Future proofing mining communications infrastructure

A two-way radio system with leaky-feeder infrastructure is the easiest and most cost-effective way to provide voice communications for a mine-wide area. It is simple to install, expand, and deploy. The infrastructure is easily visible so that it's simple to fix any problems. Two-way radios have limited functionality. They are not "wireless", but they can be used only for voice communications and limited data.

Underground mining communication systems are constantly improving, which means that they require greater bandwidths and capabilities. These systems can't communicate because they are often built on different types of infrastructure. You can also get more information about underground mine communication systems via https://www.nltdigital.com/.

underground mine communication systems

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Mines require multiple networks, including leaky-feeder ones to transmit voice communications, coax cables for video, and copper wires to transfer limited data and voice. These networks often rely on obsolete foundational technologies. It also makes it impossible to provide the bandwidth required to support future mining technology.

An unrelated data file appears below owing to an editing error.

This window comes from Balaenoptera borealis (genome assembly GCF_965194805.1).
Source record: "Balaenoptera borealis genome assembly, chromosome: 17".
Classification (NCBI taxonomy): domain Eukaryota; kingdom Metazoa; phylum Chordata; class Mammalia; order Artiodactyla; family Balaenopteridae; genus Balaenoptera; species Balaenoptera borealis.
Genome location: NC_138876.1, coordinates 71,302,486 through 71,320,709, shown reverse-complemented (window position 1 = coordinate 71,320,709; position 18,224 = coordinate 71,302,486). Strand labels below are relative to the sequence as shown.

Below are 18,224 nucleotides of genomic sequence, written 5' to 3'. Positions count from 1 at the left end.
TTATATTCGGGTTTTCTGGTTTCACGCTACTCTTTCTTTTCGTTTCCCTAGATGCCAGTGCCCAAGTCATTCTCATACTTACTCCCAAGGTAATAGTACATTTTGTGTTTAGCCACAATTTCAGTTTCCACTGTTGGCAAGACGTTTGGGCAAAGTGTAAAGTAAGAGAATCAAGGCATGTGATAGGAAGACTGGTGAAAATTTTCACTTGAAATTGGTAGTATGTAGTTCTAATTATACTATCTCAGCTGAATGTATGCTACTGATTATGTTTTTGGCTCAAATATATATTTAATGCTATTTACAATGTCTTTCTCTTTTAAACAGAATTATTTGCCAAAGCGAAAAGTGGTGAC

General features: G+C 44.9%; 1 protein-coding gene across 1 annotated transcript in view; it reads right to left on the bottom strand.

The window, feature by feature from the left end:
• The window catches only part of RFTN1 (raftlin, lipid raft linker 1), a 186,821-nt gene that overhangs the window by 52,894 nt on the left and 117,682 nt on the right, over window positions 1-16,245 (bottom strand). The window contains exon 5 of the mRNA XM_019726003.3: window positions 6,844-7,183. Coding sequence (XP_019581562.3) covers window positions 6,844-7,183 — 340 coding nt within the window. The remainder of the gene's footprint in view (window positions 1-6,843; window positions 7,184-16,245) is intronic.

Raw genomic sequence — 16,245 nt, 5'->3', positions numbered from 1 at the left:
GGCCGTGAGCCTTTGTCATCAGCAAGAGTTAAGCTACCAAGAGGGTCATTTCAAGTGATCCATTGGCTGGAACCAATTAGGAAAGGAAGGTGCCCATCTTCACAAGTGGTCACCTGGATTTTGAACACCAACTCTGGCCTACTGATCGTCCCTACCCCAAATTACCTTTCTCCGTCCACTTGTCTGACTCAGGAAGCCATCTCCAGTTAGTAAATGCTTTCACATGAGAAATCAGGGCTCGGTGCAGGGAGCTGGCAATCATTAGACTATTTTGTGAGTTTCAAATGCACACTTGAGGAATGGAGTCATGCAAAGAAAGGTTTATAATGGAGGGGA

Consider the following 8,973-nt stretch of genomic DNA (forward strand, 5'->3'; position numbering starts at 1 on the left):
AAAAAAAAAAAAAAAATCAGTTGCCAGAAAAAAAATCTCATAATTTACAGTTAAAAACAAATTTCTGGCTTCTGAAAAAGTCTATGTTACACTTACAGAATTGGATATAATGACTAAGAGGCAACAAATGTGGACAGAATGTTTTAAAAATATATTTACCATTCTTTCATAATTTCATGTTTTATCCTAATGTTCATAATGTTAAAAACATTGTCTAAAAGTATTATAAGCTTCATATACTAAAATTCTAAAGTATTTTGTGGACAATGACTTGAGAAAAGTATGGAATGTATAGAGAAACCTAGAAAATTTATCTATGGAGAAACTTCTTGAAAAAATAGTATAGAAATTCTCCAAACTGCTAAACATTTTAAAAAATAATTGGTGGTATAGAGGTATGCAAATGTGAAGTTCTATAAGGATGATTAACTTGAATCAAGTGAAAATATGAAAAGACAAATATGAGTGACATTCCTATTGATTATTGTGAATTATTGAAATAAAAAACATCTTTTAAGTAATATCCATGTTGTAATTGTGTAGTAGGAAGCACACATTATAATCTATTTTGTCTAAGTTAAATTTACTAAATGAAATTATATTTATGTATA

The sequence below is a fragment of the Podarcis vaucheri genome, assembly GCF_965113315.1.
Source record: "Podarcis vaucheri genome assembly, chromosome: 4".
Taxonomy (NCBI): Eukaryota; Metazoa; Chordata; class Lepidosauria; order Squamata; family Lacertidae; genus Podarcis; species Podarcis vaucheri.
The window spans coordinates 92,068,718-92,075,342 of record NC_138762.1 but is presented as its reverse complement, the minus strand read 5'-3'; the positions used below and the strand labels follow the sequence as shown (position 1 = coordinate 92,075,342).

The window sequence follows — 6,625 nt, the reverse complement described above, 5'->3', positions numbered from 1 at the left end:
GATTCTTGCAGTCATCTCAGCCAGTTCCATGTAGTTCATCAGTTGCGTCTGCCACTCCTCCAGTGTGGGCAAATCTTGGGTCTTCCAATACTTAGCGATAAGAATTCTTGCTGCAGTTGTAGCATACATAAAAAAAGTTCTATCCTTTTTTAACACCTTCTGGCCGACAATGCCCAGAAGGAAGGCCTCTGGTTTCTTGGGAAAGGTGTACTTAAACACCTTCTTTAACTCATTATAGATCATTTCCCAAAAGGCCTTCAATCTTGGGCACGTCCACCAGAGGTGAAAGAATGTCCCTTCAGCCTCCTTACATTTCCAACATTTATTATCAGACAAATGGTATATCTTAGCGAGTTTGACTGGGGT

Unfortunately, only a handful of options exist for digital solutions that work underground. Many of them share common traits. All have at least one of those shortcomings or compromises that were present in the previous iterations. Automation has been plagued by this since its inception–constantly evolving but never standardizing; every platform with its own proprietary protocol.

Underground mines are made more efficient by fiber-optic networks. Because they are immune to electromagnetic interferences, they are perfect for digital communications. Fiber optics is smaller and lighter than copper cables, which can be used for communications. 

Fiber optics has lower attenuation and can be used for communications with longer runs and larger bandwidths. This allows them to support simultaneous voice and data communications. There are many applications that can run at 100 Gbps using just a few optical strands.

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